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December 4, 1997

Double-digit increases predicted for next health insurance contract

Pitt can expect double- digit hikes in its health insurance rates next summer, according to the co-chairperson of the University Senate benefits and welfare committee.

"You may expect a big jump" in rates, James Holland told Faculty Assembly Dec. 2. "You definitely don't have to be a weatherman to know which way the wind blows on this. It [a hefty increase in employee medical insurance costs] is happening all over town." After the meeting, Holland predicted, "Certainly, the increases will be well into double figures." Ron Frisch, interim associate vice chancellor for Human Resources, said Pitt's rates undoubtedly will rise but added, "It's too early to predict what those increases will be." Historically, Pitt has paid the full cost of rate hikes for employees with individual coverage (although the employee remains responsible for co-payments and other patient fees), while employees with family members covered through their Pitt insurance have paid some share of their rate increases.

Frisch and Holland serve on a committee that is advising Pitt's administration as the University negotiates a new health insurance contract. The group, called the Pitt-Flex Advisory Committee, includes representatives of the University Senate, the Staff Association Council and the Human Resources office. Pitt has hired consultants William M. Mercer, Inc. to help in evaluating bids from health insurance companies.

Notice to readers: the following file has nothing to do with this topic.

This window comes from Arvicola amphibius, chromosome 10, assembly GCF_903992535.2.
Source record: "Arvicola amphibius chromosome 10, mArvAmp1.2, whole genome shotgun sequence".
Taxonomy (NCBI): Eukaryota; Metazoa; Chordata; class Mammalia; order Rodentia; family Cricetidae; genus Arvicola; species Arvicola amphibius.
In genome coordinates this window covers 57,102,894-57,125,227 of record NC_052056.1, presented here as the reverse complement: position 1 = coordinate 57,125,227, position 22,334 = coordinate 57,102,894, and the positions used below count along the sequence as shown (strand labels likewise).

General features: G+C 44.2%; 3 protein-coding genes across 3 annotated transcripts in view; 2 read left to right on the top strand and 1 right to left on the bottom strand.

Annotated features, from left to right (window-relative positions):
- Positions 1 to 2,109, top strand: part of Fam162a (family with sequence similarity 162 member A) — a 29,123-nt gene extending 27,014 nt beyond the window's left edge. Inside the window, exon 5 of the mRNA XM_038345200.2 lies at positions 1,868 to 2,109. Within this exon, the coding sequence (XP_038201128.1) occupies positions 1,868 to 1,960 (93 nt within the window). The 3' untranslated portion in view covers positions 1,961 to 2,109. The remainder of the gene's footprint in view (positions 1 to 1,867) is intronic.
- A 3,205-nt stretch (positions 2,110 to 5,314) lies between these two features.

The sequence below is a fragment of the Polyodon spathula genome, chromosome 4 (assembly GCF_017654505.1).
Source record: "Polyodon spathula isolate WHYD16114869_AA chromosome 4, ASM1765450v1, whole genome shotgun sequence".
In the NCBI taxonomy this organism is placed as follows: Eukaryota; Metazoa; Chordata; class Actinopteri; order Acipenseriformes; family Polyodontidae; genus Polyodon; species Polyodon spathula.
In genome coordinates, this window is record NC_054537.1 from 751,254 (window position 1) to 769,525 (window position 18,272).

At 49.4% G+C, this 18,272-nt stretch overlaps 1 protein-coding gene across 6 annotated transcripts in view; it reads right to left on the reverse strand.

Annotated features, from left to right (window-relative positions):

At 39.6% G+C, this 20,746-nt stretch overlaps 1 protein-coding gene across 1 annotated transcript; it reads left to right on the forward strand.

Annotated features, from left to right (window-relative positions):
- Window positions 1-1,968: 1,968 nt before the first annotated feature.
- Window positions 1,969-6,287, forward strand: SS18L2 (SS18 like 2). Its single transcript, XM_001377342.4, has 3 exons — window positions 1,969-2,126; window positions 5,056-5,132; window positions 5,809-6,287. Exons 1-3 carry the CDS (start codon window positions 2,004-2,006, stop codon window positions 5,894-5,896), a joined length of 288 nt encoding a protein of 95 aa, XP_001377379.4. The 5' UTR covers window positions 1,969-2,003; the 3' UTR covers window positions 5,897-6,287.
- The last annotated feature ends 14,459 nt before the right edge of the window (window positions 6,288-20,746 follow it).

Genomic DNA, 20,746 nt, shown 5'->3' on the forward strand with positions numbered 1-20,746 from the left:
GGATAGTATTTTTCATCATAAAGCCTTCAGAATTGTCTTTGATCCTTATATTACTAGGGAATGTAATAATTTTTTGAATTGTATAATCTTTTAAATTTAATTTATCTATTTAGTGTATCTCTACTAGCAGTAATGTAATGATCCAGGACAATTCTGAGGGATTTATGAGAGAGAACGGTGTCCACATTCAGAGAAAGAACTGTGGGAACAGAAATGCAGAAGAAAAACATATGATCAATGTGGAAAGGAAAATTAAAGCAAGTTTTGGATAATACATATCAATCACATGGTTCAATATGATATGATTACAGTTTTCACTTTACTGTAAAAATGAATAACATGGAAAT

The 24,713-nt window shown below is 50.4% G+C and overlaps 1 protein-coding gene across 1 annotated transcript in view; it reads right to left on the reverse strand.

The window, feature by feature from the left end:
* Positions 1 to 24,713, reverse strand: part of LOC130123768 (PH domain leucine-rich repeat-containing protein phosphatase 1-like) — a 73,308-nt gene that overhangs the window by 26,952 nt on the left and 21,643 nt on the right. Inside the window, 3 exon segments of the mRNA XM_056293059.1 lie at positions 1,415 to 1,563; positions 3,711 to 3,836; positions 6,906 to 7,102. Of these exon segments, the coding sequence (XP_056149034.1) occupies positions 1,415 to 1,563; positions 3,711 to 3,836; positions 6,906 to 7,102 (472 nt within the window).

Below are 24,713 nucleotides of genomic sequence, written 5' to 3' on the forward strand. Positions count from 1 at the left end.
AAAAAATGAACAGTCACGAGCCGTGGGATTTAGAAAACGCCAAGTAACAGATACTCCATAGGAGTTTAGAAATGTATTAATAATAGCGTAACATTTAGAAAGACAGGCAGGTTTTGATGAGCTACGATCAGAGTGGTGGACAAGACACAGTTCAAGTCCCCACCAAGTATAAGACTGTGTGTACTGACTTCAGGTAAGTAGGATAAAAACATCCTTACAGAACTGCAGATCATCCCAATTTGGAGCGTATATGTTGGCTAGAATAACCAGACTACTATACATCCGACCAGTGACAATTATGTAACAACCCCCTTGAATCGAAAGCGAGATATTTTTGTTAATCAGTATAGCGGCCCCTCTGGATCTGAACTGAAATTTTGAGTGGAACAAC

The University's current three-year contract with Highmark Blue Cross and Blue Shield expires June 30, 1998.

For the University's next contract, Pitt requested proposals this fall from five insurers. Three have submitted preliminary bids: Highmark Blue Cross/Blue Shield, HealthAmerica, and the UPMC Health System's Tri-State Health System.

Representatives of the three insurers are scheduled to meet Dec. 10 with the Pitt-Flex Advisory Committee to discuss their bids. The committee plans to meet Dec. 12 to further evaluate the bids.

Committee members hope to forward their recommendations to Pitt's administration by early January, Holland and Frisch said.

Holland pointed out that, while he and his fellow committee members have read the preliminary bids, they promised not to reveal details to the public at this time. "But I don't feel it's violating that promise to say it appears as though next year's rates will increase by a double-digit percentage," Holland said.

Two insurers declined to bid for Pitt's business: Pyramid Health (a network formed by Allegheny General Hospital) and U.S. HealthCare.

When Highmark won its current, exclusive contract with Pitt in 1995, the company guaranteed to limit rate increases here to 4-10 percent for the second year of the contract, and 7-15 percent for the third year, depending on the plan and coverage option.

Highmark currently offers four plans to Pitt faculty and staff: the Keystone health maintenance organization, to which 2,500 Pitt employees and their family members subscribe; the University Health Network (UHN) preferred provider plan, with 1,500 such subscribers; the SelectBlue point-of-service plan, with 1,200 Pitt subscribers; and the Comprehensive (or deductible indemnity) plan, with 1,000 Pitt subscribers.

Whichever company wins all or part of Pitt's employee health insurance business for next year, UHN will no longer be an option after June 30, 1998. The plan will be dissolved after that date.

But Holland advised UHN subscribers to hold off on finding new primary care physicians until the new contract is finalized. Nearly all UHN doctors are available through Highmark and/or Tri-State, he said.

— Bruce Steele

Filed under: Feature,Volume 30 Issue 8

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